I’ve posted this on my other blog, the elevator press because I will be adding some printed images to illustrate the poem. This is just a section of it to share with you – I did not write the poem, I used it to practise calligraphy skills and it’s so far taken me five hours.
The results of a card cutting I showed in an early blog post 🙂
I cut a template printing plate using picture mounting board, gradually peeling off the top coloured layer to reveal the white beneath.
Then I used a roller and watercolour as a printing medium, applied a thin layer and allowed some of the paint to catch the white (can produce a textured effect).
A note to newcomers to printing … Remember that whatever picture you want to end up with will be the mirror image of the printing plate. Have fun 🙂
On Friday while serving cups of coffee to the architect technologists, we had to start a new tin of coffee granules. The seal on the top is made of foil and had a lovely raised dotty pattern on the surface. I decided to try this out on my gelliplate and this is one of the prints taken from it. To achieve this effect, I rolled over the back of the foil, pushing the pattern into the inked gelli. I then added a button to the centre and dragged the end of a paintbrush out from the centre.
I was sat in the car lunchtime wondering what to draw. The view wasn’t that impressive – just cars, a brow of hill (which I couldn’t see over) and an unimpressive grey sky. Even the leaves have yet to fall.
I knew I had my Berol pens in my bag and a small A6 notebook. I resorted to a book of stamps lying between me, the gear stick and the area reserved for espresso paper cups and drew this without using a pencil outline first…
I’ve wanted to have a go at these biscuits for a long time and as The Great British Bake Off has been on TV, the office is buzzing with people bringing in their homemade bakes. Tomorrow we will have caramelized onion and cheese bread; I will be bringing cherry and almond scones. I took the advice from one episode of the TV programme to roll the cherries in flour so that they evenly distribute in the mixture rather than drop to the bottom.
then added them to the rubbed in flour, sugar and butter. While my biscuit dough was chilling for ten minutes, my scones were baking nicely in the oven and I had time to clear up a bit.
The kids enjoyed unwrapping the boiled sweets and sorting them into traffic light colours.
bit out of focus (oops) but you can see they are rectangles. The recipe suggested lollypops – the rounded ones, but these sweets were all I could find this evening.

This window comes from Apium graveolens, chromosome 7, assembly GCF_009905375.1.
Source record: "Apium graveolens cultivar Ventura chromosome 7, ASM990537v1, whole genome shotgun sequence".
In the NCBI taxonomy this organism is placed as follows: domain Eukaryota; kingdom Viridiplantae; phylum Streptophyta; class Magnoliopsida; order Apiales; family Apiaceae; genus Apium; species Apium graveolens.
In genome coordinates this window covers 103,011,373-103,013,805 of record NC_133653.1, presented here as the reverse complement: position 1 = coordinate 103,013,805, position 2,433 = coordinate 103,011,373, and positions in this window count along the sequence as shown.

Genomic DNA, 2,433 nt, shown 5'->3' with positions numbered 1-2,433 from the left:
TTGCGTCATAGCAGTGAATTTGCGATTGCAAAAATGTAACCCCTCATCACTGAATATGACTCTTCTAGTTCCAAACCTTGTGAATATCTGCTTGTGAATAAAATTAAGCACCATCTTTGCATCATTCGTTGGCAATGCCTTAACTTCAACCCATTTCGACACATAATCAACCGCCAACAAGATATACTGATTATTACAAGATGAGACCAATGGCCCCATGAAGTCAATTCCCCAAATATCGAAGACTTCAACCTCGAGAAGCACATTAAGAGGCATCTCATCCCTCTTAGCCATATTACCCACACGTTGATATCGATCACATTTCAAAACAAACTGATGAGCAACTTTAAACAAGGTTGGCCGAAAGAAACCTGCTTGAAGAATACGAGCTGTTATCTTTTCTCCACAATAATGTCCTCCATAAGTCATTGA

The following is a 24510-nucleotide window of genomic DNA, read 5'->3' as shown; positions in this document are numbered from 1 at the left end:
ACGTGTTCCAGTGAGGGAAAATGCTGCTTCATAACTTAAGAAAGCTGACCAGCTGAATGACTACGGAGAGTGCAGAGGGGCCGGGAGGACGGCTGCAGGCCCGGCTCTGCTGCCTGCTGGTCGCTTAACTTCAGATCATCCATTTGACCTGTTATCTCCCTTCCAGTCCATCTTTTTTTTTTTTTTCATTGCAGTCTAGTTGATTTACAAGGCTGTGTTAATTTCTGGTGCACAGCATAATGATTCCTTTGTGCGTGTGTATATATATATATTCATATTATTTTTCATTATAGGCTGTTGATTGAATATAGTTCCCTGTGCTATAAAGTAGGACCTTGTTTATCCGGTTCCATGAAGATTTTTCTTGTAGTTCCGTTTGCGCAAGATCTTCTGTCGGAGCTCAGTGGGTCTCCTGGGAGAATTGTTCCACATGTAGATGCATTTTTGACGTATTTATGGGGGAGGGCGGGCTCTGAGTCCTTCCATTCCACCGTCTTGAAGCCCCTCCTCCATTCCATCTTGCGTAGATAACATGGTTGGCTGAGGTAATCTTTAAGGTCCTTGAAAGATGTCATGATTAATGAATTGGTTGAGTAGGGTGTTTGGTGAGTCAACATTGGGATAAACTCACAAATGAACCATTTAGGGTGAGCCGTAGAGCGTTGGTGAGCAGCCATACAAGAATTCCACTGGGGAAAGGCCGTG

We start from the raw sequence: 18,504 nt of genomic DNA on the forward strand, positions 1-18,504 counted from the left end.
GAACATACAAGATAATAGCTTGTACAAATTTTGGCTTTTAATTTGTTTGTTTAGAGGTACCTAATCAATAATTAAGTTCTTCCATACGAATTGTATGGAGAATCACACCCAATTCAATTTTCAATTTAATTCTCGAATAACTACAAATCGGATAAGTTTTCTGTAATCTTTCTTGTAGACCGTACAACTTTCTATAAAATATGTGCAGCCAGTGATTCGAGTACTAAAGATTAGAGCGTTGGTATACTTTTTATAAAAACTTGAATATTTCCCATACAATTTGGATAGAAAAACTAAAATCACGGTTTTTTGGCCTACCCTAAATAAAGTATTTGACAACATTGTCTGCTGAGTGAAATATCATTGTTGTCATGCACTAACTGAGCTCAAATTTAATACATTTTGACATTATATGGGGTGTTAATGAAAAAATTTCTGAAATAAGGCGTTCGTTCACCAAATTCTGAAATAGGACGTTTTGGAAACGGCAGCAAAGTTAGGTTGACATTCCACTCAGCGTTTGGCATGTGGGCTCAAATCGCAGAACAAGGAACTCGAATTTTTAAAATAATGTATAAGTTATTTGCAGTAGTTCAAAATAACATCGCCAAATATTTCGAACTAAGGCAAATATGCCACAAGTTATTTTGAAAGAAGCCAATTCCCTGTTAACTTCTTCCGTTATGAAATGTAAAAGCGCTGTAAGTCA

The biscuit dough is then shaped into rectangles and cook for ten minutes. We then cut out three circles using a clean thimble before positioning the colours. The sweets were the equivalent of trying to fit a square inside a circle, so of course this happened when they were put back in the oven for three minutes. I’ve renamed them the Jackson Pollock Paint Palette Biscuits as they now look like paint spills. The kids didn’t seem to mind 🙂
As promised, here is a photograph of the chainsaw bear sculpture from the Treefest. It sold at auction for more than £300 and it was fascinating seeing this sculpture take shape, even down to the detail of nose, eyes and ears using a heat tool to burn the wood. I’ve also added a picture of the rabbit which inspired me to make a print of a rabbit swinging in the trees – which you can see on my printing blog:
There is a cool photo contest over at Katzenworld 🙂 Of course, as people know, I have a kitten who gets up to so much mischief and likes shoes and pinches tights, socks, drinking straws …
So here is my entry for the August cat in a box contest – Nikon in her box:
Yep, after six years we finally managed to get to the annual treefest event where you can see chainsawers in action and Welsh axemen showing their tree climbing skills.
The chainsaw guys were given just thirty minutes to carve out a sculpture in front of a large crowd, which would then be auctioned off. Fortunately, my family checked the UK Bank Holiday forecast and we decided to go yesterday rather than today.
Can you guess how much the sculptures went for?
This bucking rabbit sadly lost one of its back legs, so never made it to auction.
There was a stunning bear too, which I’ll post tomorrow which went for over £300! The wood had a gorgeous pink tinge to it and left a dusting on the grass.
Another great sight, if you like steam engines (my husband has a miniature version that still works), you would have loved this. It pumped up a lot of steam to aid the cutting of a large tree, slicing into thin planks of wood to be sold at the festival.
Working a chainsaw is not something I plan to explore on squarebird, however I do like trees and will be doing some maple leaf drawing and tree art 🙂
For now though, here is a print I made this evening using mini square blocks of wood, some buttons (I could add that the buttons were wooden, but they weren’t on this occasion!) and an odd curtain hook or two …